Level Up Safety First Thinking During the Spring Planting Season

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Current spring weather conditions have a lot of tractors parked for now, but when the weather clears and fields dry, it will be a fast-paced season for planting 2024 statewide.

Although another Midwest farming season may seem routine, the agriculture industry is highly prone to risks, accidents, severe injury, and death. It is important for those driving the tractors and those following behind them to be aware of their surroundings and leave plenty of room for safety.

From sharing the roadways to working on a broken-down planter, there are many risks for accidents and injury. University of Illinois Extension encourages incorporating extra safety measures into these routine tasks to help decrease the chances of accidents this spring.

“Planting season is a fast-paced, high-pressure time for farmers, workers, operators, and their families,” says Salah Issa, assistant professor and Extension specialist in the Department of Agricultural and Biological Engineering in the College of Agricultural, Consumer and Environmental Sciences. “Incorporating safety measures in established routines can assist in decreasing accidents and injuries while still focusing on getting the crop into the ground in a timely manner.”

Today’s farm equipment is very large, and it can take up a lot of the availability of the roadways, especially in rural areas where the opportunity to meet a tractor is higher. Some safety planning steps for farmers and operators include:

  • Move equipment at times when there is less traffic.
  • Use hazard lights, active turn signals, all mirrors, and add reflective tape.
  • Place slow-moving vehicle signage on equipment in a clear and clean location.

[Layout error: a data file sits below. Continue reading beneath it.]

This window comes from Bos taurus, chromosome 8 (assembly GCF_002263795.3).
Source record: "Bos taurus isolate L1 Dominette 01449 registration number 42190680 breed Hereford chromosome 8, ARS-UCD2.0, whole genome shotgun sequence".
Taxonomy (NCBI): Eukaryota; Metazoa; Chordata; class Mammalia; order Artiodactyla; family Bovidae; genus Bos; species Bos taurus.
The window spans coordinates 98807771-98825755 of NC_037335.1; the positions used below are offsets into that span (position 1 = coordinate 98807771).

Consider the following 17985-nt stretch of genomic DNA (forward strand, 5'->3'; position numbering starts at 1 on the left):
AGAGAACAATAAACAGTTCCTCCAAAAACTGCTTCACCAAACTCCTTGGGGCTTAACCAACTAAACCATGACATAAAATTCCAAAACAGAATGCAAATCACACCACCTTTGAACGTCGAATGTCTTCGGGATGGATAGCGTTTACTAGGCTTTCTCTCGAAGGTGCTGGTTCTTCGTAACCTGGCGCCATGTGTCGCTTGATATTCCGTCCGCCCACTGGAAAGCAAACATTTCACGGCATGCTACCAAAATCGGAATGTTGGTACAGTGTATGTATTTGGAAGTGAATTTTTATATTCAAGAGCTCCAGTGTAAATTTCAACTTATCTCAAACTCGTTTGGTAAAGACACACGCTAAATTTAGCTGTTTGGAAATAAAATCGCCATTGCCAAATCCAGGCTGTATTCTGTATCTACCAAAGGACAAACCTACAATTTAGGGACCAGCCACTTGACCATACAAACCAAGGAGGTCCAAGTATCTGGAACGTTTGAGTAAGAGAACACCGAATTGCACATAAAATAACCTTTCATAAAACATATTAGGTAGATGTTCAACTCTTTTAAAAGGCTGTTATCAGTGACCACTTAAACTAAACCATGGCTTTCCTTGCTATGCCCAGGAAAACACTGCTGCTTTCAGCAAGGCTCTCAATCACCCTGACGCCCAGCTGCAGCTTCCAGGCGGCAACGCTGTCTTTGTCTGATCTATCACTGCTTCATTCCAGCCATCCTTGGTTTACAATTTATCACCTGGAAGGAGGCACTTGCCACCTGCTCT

• Drive on mapped-out routes from fields typically containing less traffic and identify areas where the equipment can be pulled over safely.
  • Avoid distractions like cell phones and radios

For drivers who encounter moving farm equipment, steps to take include:

  • Slow down when approaching farm equipment.
  • Allow extra time for travel or take alternate routes to destinations in rural areas during farming seasons.
  • Avoid blind spots and assumptions that the equipment operators can see all vehicles on the road.
  • Use patience, distancing, and awareness before passing.
  • Watch for hazard lights and turn signals before making lane moves or passing.

Lives on and off the farm can be saved by making time and incorporating simple safety measures into daily routines.

For more on current ag safety research and programs available, visit Illinois Extension at extension.illinois.edu.

SOURCE: Doug Gucker, local foods and small farms educator, Illinois Extension; Salah Issa, assistant professor and Extension specialist in the Department of Agricultural and Biological Engineering in the College of ACES.

WRITER: Jenna Braasch, media communications coordinator, Illinois Extension

***Courtesy of the University of Illinois Extension***

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